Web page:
Space-age Christian pioneers who look through a planet-wide lens are pondering how evangelism can be computerized—how the latest techniques of scientific management can best serve the Christian task force. Science executives with years of experience in the aerospace industry have spent long evenings with missionary leaders discussing what the Apollo Program—which aims to put men on the moon—implies for spreading the Good News down here.
These scientists champion the systems approach: Study the total environment, construct mathematical models, propose and test possible solutions, then apply logistics to special needs. Their desire is not to displace God’s Spirit by human automation but to use tools that God has put at our disposal—tools generally neglected by Christianity.
Hundreds of evangelistic and missionary agencies with differing, sometimes overlapping, interests could pool, classify, and analyze their data to discover:
• What are the total evangelical resources in the modern world, and how are they deployed?
• What discernible factors contribute to the growth of Christianity?
• What events must take place, and what approaches should be used, to evangelize our planet in this generation?
• Which of the various communications systems best serve the missionary task, and at what cost?
To succeed, evangelicals must strip away any vestige of suspicion about technology or intelligence employed in God’s service. And they must break out of the century-long rut of isolationism to overcome their present dearth of cooperative planning.
A new central agency would coordinate and serve, not govern. Its embryo already exists. DATA, a Christian organization that exchanges information between missionaries and technical experts, is framing questions for use in swift fact-gathering to prepare a worldwide scientific model for evangelism. World Vision and Fuller Theological Seminary have joined in a similar project, inspired in part by the PERT system that Robert McNamara’s brain trust uses to design machines of military destruction and scientific exploration.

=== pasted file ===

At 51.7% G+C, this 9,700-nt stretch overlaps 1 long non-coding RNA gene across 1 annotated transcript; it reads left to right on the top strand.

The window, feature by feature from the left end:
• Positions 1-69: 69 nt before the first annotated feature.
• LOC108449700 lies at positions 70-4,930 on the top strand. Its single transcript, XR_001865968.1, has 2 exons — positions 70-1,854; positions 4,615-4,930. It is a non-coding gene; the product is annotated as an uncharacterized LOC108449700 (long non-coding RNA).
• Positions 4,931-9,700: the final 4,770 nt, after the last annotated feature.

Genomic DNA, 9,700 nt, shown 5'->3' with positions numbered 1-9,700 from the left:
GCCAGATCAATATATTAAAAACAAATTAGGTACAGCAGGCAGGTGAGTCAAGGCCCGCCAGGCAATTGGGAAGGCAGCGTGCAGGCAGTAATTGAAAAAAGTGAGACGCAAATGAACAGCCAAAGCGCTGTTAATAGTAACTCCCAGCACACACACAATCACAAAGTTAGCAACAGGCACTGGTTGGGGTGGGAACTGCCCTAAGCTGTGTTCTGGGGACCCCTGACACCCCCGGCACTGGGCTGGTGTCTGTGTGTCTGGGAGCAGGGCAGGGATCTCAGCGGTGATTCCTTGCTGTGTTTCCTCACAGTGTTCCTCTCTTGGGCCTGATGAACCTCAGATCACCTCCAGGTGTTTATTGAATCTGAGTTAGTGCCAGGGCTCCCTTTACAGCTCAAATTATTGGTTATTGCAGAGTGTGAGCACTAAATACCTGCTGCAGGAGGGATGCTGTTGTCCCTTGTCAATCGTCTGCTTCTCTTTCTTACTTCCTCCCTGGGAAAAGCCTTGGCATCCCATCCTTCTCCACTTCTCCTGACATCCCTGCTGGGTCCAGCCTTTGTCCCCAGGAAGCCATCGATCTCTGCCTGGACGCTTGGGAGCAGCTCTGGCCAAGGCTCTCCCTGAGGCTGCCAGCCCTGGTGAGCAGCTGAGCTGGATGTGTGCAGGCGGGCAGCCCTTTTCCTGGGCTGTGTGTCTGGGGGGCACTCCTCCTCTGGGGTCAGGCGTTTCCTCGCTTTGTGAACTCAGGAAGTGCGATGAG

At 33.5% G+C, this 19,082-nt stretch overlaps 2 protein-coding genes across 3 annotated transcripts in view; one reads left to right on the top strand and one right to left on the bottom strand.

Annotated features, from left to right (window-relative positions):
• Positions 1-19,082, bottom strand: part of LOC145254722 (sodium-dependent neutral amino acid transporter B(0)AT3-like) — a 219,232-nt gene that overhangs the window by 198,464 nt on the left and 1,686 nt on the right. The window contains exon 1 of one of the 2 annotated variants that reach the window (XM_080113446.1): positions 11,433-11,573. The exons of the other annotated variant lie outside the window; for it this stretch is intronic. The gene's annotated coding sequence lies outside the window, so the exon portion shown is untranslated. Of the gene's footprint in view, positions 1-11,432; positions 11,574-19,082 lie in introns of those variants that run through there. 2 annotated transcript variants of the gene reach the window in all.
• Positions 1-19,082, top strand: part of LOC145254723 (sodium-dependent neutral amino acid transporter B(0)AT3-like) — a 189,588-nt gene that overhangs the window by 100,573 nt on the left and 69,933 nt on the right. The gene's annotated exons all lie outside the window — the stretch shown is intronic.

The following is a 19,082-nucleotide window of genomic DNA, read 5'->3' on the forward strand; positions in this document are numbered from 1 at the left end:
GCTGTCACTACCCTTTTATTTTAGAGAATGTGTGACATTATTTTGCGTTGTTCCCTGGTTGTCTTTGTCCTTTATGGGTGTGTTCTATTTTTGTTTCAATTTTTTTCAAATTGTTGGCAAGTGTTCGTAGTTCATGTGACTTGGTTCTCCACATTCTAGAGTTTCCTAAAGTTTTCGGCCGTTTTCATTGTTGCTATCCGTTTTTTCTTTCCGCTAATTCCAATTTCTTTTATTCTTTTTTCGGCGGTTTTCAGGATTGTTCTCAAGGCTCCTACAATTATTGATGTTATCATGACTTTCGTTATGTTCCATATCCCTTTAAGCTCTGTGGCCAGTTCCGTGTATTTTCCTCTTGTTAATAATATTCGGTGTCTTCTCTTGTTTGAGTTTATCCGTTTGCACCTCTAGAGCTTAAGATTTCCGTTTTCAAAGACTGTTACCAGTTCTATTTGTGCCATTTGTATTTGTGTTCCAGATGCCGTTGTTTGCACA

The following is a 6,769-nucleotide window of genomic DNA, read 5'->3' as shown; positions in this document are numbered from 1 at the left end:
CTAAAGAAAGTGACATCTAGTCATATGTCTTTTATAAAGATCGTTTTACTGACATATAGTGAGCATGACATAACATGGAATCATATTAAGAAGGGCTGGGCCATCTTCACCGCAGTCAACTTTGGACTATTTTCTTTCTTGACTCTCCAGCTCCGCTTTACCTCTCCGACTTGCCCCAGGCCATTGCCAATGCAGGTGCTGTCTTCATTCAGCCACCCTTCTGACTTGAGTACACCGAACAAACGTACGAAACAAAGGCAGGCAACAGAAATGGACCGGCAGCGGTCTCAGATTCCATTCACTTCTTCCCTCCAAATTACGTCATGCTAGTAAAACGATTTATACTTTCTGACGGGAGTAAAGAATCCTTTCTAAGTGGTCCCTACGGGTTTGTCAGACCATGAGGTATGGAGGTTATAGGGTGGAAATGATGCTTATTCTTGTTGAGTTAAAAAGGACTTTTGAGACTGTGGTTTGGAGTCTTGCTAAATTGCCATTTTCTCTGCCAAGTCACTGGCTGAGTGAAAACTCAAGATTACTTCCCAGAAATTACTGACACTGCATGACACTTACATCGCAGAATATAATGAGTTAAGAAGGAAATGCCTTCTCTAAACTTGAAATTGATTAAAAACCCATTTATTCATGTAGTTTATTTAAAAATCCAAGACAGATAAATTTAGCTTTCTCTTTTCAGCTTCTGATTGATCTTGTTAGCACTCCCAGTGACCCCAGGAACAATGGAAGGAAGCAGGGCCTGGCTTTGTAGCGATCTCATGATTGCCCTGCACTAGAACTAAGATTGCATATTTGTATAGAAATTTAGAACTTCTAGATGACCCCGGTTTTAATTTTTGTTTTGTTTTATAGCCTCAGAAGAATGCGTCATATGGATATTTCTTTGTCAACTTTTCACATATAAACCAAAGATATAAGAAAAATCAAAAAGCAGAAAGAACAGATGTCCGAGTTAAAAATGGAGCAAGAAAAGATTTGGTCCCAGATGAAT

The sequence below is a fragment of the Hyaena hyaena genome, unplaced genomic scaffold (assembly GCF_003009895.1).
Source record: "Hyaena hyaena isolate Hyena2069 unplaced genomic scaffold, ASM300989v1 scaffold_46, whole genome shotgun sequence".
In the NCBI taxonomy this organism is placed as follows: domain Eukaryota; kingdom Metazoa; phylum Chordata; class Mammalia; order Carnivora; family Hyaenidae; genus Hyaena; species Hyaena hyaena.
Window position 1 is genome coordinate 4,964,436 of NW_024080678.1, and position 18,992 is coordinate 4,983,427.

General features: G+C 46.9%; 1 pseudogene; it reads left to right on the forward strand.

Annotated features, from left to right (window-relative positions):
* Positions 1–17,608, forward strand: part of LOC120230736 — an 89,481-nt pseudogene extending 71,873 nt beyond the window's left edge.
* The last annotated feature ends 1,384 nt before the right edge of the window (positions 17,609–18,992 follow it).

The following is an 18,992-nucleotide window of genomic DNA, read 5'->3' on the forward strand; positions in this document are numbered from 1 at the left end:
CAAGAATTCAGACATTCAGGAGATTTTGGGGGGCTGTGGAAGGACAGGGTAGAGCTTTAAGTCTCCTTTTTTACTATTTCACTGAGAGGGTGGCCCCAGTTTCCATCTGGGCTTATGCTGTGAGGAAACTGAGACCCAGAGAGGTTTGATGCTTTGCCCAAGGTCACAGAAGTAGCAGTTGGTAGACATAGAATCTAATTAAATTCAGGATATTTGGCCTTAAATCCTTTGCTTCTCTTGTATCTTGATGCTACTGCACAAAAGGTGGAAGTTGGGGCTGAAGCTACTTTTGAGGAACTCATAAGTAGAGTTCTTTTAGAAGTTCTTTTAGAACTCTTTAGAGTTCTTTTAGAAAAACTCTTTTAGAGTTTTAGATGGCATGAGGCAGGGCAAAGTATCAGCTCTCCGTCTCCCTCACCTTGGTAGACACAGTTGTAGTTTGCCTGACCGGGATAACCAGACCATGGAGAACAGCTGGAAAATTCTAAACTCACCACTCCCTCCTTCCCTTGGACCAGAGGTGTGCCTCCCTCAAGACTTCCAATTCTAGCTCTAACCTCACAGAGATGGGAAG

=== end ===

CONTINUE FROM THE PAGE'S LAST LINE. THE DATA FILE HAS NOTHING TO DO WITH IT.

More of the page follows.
Christians are swept up in the third great revolution of human history. The first was the transition from nomadic hunting to settled agricultural economies. The second was the industrialization of the West, a stage still spreading to other parts of the globe. In this third, breathless epoch of atom and automation, of computer control and space-racing, Christian evangelism faces new and complex demands. To many, the Gospel of Jesus Christ has no more significance today than do the ideas of those primitive “scientists” accepted by the intellectual establishment during the years of the Saviour’s ministry on earth.
Today’s materialistic technocracy often programs out spiritual data. But it also offers worldwide information networks for presenting our Lord to a needy audience of billions. These methods of mass proclamation are providentially available at the very time the population is, in the tired metaphor, exploding. The World Congress on Evangelism, which opens in Berlin October 26, will be alert to these possibilities.
The World Congress marks this magazine’s tenth anniversary. So, in a more modest way, does this issue on communications. It opens with a panel discussion among four communicators, then surveys the Protestant press and religious coverage in secular media. Some of America’s top religious newsmen give candid assessments of CHRISTIANITY TODAY. The editorials present our sense of the newsworthiness of the World Congress on Evangelism and discuss an important contribution to more meaningful religious TV programs. The book section honors the decade’s ten best volumes in the field of Christian communication. And the news section analyzes major events that shaped the past decade and will shape the decades to come.
In these ten years since CHRISTIANITY TODAY entered the crowded market of religious periodicals, the once pristine spaces surrounding this planet seem to have become similarly crowded, with man-made asteroids. The humming of the electronic brains and roar of the rockets that put these satellites up there provide appropriate accompaniment to some hesitant introspection about where this particular journal fits in. And the hundreds of thousands of people who read it.
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